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Network effect

Network effect
Diagram showing the network effect in a few simple phone networks. The lines represent potential calls between phones. The classic example is the telephone. The more people who own telephones, the more valuable the telephone is to each owner. This creates a positive externality because a user may purchase a telephone without intending to create value for other users, but does so in any case. Online social networks work in the same way, with sites like Twitter, Facebook, and Google+ becoming more useful as more users join. The expression "network effect" is applied most commonly to positive network externalities as in the case of the telephone. Over time, positive network effects can create a bandwagon effect as the network becomes more valuable and more people join, in a positive feedback loop. Origins[edit] Network effects were a central theme in the arguments of Theodore Vail, the first post patent president of Bell Telephone, in gaining a monopoly on US telephone services. Lock-in[edit]

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Yahoo! economist rebuilds ad empire with 'Magic Formula' Yahoo! CEO Carol Bartz owns a sweatshirt emblazoned with Preston McAfee's math. McAfee is an economist, but he's the sort of economist who's actually useful. In the early-90s, he helped build the simultaneous ascending auction, a mathematical contraption that governments across the globe have since used to license over $100 million in wireless spectrum.

List of Open Innovation & Crowdsourcing Examples - Best practices Intermediary Platforms Research & Development platforms Innocentive – open innovation problem solvingIdeaConnection – idea marketplace and problem – IP market placePRESANS (beta) – connect and solve R&D problemsHypios – online problem solvingInnoget – research intermediary platformOne Billion Minds – online (social) challengesNineSigma – technology problem solvingIdeaken – collaborative – Community of innovators & creators.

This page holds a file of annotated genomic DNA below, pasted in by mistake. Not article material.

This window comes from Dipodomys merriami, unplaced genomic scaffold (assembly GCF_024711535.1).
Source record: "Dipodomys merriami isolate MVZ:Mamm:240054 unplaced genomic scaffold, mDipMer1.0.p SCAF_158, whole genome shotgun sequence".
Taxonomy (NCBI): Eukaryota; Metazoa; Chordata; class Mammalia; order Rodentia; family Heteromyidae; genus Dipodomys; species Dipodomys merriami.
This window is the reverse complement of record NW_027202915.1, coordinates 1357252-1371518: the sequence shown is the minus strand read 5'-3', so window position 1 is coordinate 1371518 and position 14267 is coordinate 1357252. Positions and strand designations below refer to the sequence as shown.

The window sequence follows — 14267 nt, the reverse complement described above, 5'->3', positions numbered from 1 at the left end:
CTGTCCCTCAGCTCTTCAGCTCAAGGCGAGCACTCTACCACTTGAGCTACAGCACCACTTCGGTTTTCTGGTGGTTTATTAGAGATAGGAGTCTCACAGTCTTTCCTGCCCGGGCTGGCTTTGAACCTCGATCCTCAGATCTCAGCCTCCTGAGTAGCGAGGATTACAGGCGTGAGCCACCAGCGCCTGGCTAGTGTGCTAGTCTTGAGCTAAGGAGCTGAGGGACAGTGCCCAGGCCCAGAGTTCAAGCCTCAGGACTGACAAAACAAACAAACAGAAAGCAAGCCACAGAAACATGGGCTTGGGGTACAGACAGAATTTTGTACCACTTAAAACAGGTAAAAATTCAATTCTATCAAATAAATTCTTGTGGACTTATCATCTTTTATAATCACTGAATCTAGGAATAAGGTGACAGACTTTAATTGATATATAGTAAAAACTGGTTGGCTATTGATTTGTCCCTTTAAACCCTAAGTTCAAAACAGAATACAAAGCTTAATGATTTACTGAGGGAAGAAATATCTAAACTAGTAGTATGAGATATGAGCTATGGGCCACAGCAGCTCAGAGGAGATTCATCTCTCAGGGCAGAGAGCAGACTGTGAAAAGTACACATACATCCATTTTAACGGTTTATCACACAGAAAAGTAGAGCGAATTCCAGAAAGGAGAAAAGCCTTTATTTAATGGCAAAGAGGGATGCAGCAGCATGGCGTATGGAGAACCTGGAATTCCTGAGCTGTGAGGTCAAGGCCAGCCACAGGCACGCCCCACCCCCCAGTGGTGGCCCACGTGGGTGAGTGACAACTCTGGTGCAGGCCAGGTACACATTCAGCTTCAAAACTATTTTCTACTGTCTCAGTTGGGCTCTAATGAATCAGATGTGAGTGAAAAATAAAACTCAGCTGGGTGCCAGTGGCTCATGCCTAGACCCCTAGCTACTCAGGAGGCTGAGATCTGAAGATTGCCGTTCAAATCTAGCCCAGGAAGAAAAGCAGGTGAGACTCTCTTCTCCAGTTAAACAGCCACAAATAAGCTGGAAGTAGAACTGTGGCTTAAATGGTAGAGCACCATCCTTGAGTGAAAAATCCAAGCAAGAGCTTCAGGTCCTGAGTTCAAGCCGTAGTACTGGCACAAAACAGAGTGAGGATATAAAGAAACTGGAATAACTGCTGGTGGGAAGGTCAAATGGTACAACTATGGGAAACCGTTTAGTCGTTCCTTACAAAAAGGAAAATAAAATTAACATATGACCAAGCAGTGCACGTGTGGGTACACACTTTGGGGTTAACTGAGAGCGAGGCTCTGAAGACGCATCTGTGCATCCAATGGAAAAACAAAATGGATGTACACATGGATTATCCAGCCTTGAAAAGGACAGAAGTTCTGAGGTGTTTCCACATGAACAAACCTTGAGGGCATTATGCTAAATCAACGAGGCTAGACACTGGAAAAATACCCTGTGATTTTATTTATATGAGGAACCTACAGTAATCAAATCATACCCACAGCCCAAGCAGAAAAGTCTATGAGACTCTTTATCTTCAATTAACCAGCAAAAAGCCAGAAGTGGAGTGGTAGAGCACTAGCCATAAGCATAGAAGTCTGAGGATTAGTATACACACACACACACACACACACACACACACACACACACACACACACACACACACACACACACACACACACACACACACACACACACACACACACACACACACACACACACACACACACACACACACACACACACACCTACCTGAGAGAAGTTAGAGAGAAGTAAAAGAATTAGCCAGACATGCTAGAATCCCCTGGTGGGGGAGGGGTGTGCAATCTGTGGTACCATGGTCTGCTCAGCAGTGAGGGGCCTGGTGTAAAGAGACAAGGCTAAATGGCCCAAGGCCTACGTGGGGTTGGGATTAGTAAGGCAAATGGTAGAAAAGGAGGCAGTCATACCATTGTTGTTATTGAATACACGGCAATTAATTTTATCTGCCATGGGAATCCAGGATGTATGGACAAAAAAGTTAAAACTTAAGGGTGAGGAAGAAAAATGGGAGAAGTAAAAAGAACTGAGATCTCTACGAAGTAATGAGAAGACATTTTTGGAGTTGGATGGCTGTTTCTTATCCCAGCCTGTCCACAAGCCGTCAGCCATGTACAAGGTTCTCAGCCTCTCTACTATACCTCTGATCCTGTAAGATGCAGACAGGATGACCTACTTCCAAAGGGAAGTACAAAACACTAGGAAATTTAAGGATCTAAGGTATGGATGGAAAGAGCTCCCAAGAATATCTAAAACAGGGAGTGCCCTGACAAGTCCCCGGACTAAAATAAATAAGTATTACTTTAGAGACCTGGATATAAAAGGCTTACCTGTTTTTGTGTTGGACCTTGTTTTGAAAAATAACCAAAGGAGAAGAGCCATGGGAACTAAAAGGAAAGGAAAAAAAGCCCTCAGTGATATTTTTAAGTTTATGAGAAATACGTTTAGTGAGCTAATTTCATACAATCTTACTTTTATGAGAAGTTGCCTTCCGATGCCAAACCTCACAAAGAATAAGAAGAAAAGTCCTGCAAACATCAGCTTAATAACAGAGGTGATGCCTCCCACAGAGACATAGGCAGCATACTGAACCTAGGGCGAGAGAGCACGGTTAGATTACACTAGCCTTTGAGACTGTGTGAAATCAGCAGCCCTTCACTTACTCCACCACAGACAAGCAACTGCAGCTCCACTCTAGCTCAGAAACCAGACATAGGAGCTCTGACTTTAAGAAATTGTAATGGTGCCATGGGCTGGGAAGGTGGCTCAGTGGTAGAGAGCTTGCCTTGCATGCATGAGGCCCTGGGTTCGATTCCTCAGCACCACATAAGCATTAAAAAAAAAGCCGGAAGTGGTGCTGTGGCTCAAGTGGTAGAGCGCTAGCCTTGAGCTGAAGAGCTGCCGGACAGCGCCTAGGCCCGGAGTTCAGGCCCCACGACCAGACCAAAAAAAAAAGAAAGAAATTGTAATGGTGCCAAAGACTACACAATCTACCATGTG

Critical mass (sociodynamics) In social dynamics, critical mass is a sufficient number of adopters of an innovation in a social system so that the rate of adoption becomes self-sustaining and creates further growth. It is an aspect of the theory of diffusion of innovations, written extensively on by Everett Rogers in his book Diffusion of Innovations.[1] Social factors influencing critical mass may involve the size, interrelatedness and level of communication in a society or one of its subcultures. Moore's law Moore's law is the observation that, over the history of computing hardware, the number of transistors on integrated circuits doubles approximately every two years. The law is named after Intel co-founder Gordon E. Moore, who described the trend in his 1965 paper.[1][2][3] His prediction has proven to be accurate, in part because the law is now used in the semiconductor industry to guide long-term planning and to set targets for research and development.[4] The capabilities of many digital electronic devices are strongly linked to Moore's law: processing speed, memory capacity, sensors and even the number and size of pixels in digital cameras.[5] All of these are improving at roughly exponential rates as well.

Economists the new hot job category for Silicon Valley tech companies By Mike Swift Posted: 11/22/2010 12:01:00 AM PST0 Comments|Updated: 3 years ago In addition to software engineers, computer scientists and Web designers, Silicon Valley giants ranging from Yahoo to Google to eBay are scrambling to hire economists, little-known and increasingly valuable weapons as these companies create new businesses and fine-tune existing ones. In the wake of the example of UC Berkeley economist Hal Varian, who helped Google perfect the auction process behind its multibillion-dollar search advertising revenue stream, big Internet companies are competing to woo economists away from universities or work with them on specific projects. Yahoo has been among the most aggressive, but eBay,, Facebook and other companies also are recruiting practitioners of what used to be called "the dismal science."